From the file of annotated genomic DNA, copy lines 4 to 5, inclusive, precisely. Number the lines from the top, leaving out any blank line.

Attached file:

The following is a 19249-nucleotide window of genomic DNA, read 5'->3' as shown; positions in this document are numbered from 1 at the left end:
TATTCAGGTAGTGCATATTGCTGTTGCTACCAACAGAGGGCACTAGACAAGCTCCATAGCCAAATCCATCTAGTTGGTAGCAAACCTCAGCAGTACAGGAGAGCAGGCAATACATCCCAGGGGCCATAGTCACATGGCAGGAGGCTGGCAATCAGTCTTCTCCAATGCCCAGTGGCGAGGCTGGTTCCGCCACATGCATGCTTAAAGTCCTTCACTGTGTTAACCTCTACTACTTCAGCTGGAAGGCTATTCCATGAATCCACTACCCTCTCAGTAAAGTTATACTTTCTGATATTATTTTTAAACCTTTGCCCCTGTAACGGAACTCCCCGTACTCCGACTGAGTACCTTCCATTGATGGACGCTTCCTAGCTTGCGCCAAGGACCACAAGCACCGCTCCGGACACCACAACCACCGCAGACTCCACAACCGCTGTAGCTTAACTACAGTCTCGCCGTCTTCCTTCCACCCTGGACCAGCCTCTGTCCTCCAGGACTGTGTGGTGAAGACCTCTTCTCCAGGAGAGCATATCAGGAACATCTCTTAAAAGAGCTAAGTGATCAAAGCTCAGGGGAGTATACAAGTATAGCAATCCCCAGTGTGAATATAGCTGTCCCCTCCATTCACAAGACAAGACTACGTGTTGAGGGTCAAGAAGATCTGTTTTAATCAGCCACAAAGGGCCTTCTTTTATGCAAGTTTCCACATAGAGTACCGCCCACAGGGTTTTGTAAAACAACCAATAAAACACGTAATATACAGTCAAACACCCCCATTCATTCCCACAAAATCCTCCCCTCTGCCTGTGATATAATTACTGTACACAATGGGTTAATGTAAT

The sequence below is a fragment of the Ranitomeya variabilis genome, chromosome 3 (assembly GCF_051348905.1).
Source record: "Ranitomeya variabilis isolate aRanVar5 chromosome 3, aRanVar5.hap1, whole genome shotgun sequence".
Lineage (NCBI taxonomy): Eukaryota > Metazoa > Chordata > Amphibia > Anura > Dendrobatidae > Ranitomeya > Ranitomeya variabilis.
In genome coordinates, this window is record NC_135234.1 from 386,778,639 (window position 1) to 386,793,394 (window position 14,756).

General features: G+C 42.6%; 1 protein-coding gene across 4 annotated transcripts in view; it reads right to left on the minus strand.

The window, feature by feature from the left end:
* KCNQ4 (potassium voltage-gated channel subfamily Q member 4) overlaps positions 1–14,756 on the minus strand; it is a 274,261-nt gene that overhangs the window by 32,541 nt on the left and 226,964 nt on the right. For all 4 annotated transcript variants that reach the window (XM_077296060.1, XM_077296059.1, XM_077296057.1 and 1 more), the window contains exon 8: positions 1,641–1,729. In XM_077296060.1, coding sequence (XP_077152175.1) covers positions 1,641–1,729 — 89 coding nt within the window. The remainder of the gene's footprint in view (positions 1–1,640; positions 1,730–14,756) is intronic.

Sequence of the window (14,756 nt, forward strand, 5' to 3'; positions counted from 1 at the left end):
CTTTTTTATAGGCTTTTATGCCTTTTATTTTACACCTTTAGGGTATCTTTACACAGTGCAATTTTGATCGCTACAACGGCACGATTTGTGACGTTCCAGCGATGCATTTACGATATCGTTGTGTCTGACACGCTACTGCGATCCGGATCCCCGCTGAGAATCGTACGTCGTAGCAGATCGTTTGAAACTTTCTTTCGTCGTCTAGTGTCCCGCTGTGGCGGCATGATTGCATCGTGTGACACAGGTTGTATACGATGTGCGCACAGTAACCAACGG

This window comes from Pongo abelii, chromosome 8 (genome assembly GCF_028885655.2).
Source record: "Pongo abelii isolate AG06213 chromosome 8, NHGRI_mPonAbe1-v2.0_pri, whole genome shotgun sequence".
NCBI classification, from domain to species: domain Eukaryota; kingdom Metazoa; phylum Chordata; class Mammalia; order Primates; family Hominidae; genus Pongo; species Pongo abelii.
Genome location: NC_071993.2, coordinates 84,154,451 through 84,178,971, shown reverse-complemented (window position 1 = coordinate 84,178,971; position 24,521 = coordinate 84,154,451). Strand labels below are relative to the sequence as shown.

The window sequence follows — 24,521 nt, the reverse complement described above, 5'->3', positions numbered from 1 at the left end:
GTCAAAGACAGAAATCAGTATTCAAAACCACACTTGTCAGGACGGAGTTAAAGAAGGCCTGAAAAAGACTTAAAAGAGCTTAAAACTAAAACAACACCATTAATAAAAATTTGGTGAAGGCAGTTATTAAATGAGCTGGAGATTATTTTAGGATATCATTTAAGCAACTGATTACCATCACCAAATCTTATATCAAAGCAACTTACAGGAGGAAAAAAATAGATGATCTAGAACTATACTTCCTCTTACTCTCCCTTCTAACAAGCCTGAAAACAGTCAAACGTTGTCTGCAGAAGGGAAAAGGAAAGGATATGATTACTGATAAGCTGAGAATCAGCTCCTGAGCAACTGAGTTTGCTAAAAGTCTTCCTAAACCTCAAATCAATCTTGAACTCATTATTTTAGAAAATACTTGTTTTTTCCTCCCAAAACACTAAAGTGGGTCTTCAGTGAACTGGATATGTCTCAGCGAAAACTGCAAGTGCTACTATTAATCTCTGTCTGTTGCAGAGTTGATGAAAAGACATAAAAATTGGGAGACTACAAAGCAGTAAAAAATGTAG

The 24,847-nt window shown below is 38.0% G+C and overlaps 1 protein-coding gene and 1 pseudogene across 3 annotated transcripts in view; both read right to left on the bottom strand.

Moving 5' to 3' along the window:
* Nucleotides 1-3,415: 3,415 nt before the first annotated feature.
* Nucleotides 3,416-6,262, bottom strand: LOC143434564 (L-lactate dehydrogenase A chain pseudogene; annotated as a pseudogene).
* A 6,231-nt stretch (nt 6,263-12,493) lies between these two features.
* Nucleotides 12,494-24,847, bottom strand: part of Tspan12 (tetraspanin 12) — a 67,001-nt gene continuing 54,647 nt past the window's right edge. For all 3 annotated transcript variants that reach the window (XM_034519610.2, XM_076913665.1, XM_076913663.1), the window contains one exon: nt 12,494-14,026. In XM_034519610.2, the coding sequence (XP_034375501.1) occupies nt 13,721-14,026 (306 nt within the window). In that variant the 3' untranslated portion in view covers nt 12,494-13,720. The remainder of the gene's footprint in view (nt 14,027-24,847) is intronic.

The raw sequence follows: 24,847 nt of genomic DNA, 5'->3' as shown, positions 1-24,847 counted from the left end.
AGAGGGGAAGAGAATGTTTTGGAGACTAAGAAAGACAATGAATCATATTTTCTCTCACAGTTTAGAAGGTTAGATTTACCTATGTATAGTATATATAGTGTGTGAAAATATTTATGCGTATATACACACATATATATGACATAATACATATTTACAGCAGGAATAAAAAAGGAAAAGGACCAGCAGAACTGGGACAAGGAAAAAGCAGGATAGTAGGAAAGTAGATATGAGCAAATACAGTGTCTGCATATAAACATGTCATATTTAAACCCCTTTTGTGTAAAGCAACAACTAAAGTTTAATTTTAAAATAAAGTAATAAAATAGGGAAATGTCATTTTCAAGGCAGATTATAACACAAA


Source record: "Ranitomeya variabilis isolate aRanVar5 chromosome 3, aRanVar5.hap1, whole genome shotgun sequence".
Lineage (NCBI taxonomy): Eukaryota > Metazoa > Chordata > Amphibia > Anura > Dendrobatidae > Ranitomeya > Ranitomeya variabilis.